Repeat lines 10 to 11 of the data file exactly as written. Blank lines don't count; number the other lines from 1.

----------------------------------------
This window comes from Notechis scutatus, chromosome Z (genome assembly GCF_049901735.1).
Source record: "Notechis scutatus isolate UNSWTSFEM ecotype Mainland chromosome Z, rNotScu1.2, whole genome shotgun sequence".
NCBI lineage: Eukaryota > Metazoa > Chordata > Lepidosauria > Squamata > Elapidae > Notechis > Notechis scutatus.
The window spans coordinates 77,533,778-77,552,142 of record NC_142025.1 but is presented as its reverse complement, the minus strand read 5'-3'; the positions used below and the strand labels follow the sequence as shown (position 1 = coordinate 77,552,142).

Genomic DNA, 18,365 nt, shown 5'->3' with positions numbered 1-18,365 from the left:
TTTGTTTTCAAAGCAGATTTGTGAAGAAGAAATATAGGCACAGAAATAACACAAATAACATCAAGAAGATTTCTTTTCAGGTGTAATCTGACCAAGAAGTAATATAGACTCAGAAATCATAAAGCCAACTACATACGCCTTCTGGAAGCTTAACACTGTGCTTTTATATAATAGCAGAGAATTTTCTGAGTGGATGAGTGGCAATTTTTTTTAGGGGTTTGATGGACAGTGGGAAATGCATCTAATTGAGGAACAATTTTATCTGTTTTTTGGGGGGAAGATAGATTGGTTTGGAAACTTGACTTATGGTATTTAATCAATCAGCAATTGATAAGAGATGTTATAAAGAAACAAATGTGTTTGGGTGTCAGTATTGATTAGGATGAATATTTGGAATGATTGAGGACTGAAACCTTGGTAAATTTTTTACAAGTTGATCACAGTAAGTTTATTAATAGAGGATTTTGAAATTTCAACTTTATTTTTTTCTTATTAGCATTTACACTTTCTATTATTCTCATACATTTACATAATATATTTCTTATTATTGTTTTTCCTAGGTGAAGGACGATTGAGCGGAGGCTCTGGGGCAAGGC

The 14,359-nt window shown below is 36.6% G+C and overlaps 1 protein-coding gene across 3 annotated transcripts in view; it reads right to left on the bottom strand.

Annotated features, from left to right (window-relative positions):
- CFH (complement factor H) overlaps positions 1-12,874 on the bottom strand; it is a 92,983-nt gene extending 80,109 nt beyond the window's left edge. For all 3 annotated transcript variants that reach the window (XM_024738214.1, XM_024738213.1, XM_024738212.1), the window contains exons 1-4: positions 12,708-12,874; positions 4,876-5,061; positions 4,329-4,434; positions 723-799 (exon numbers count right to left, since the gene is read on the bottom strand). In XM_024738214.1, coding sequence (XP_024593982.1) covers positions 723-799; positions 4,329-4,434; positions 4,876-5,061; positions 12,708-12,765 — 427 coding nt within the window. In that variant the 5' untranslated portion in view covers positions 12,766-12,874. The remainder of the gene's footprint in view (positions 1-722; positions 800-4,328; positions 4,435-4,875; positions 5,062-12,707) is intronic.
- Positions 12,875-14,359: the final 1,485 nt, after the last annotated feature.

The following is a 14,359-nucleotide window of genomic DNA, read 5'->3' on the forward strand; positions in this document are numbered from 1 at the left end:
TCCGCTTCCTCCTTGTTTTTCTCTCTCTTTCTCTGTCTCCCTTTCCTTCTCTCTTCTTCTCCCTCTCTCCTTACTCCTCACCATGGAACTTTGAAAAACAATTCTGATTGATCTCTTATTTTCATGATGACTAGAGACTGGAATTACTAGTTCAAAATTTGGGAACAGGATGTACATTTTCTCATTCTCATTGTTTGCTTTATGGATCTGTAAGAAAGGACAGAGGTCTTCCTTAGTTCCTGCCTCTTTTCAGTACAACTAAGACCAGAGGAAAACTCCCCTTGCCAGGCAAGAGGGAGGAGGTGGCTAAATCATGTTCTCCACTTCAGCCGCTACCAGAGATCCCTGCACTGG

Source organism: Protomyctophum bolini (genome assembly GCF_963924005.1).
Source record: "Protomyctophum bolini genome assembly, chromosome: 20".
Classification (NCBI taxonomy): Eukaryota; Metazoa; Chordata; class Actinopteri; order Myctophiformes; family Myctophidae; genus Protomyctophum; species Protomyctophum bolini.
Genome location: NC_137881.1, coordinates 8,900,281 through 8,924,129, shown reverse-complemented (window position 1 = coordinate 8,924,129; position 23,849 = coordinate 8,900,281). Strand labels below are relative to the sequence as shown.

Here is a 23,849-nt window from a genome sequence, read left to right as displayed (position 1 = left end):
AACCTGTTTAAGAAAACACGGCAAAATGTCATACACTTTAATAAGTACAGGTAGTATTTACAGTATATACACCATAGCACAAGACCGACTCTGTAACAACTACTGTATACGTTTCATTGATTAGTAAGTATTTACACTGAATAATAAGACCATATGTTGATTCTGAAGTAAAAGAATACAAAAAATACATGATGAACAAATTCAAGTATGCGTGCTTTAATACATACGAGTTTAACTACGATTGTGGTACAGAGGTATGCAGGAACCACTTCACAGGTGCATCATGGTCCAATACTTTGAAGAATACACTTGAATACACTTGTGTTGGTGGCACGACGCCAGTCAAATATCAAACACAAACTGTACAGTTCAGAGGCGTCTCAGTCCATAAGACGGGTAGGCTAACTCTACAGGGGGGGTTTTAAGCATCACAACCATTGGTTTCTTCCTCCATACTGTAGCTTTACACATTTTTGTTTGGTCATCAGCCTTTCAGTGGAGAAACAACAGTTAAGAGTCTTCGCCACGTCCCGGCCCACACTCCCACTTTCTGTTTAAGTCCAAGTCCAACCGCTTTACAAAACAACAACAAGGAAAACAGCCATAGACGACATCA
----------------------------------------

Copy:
- Positions 12,875-14,359: the final 1,485 nt, after the last annotated feature.

The following is a 14,359-nucleotide window of genomic DNA, read 5'->3' on the forward strand; positions in this document are numbered from 1 at the left end: